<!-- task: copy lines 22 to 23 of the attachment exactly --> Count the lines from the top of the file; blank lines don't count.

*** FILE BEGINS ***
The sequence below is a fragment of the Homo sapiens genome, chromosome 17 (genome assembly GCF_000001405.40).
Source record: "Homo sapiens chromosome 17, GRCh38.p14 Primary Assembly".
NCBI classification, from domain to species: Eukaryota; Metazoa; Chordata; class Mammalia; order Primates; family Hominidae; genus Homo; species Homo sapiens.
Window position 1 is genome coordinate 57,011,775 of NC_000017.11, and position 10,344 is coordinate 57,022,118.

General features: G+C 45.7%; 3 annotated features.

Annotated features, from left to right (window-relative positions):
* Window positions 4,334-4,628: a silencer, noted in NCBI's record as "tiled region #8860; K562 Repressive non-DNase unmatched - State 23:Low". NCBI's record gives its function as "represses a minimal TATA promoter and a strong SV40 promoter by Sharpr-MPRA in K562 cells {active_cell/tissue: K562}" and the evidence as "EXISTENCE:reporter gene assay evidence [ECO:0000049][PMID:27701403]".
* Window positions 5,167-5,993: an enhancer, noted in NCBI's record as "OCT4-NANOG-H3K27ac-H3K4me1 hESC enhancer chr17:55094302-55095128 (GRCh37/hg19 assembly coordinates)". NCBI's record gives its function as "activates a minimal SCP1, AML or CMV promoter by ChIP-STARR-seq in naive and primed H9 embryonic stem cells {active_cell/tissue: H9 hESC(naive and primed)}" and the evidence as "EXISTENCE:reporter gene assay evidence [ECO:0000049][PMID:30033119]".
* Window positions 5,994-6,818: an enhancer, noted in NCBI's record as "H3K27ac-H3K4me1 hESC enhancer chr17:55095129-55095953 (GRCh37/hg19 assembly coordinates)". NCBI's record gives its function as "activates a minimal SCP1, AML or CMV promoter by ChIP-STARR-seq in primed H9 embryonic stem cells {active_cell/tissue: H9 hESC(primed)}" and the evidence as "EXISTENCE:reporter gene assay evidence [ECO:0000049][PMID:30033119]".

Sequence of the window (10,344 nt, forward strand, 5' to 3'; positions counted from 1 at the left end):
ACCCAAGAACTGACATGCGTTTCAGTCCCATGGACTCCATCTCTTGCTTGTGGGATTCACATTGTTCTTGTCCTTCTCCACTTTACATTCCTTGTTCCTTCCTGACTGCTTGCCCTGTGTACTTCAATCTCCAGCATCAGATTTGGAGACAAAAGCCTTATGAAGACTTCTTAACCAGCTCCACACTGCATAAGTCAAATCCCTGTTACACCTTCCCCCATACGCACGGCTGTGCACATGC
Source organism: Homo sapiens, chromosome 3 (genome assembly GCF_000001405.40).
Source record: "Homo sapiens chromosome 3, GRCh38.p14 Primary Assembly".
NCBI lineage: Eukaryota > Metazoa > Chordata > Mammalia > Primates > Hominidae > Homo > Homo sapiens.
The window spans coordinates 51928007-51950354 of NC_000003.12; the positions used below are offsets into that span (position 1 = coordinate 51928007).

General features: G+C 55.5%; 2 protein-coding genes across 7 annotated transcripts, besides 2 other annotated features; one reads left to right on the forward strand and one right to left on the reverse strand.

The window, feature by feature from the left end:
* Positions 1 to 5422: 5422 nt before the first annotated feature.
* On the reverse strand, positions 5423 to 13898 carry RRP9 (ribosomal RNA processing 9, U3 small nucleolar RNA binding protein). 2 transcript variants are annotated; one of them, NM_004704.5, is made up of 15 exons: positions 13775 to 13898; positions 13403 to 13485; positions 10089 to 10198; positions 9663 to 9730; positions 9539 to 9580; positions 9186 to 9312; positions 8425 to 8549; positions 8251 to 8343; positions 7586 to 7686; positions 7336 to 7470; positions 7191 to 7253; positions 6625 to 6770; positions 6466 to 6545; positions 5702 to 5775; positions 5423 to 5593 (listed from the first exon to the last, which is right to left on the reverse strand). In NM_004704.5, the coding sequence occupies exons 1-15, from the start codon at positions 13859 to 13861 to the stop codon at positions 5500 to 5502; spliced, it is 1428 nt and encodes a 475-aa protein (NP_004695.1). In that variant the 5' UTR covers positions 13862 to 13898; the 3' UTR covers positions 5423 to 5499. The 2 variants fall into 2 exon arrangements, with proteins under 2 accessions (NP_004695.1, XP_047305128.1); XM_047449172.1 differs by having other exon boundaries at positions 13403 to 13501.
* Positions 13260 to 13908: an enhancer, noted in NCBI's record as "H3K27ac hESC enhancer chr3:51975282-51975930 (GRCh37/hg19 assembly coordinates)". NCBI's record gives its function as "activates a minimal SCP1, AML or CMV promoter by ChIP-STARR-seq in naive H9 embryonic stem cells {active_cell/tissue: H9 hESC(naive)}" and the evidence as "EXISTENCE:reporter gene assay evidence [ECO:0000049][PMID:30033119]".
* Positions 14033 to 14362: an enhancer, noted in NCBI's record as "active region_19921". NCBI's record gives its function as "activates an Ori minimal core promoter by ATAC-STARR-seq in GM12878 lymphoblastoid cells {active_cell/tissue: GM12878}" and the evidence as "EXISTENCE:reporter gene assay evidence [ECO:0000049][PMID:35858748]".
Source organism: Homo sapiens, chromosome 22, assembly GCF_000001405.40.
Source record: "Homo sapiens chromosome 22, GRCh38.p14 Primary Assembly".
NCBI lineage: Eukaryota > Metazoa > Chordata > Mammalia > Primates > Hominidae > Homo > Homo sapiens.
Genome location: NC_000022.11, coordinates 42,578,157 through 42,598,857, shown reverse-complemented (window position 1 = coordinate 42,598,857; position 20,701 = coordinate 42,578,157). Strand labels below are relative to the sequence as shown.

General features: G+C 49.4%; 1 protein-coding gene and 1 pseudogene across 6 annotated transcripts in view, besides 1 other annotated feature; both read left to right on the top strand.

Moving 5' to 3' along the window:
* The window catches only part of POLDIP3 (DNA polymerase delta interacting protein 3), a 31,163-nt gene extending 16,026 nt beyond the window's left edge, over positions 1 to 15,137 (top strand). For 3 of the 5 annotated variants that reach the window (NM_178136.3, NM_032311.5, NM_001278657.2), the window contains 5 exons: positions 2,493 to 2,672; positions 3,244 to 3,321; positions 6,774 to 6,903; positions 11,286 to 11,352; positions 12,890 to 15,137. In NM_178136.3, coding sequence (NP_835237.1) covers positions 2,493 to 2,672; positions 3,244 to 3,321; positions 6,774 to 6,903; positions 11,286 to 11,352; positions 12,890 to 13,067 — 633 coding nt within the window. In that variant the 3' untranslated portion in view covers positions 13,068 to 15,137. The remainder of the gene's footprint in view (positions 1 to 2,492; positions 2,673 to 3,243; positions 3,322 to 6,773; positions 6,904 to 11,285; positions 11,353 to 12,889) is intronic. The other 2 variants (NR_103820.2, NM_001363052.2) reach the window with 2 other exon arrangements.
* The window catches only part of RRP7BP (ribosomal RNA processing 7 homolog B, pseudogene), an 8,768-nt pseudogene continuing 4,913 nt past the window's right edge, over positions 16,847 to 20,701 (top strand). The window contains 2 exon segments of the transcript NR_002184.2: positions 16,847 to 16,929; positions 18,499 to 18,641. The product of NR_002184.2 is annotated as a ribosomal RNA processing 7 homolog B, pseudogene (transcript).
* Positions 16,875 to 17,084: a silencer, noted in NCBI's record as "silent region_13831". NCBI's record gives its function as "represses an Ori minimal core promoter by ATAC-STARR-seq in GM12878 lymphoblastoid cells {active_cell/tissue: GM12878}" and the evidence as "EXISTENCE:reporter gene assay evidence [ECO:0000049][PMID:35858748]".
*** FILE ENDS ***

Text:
Source organism: Homo sapiens, chromosome 22, assembly GCF_000001405.40.
Source record: "Homo sapiens chromosome 22, GRCh38.p14 Primary Assembly".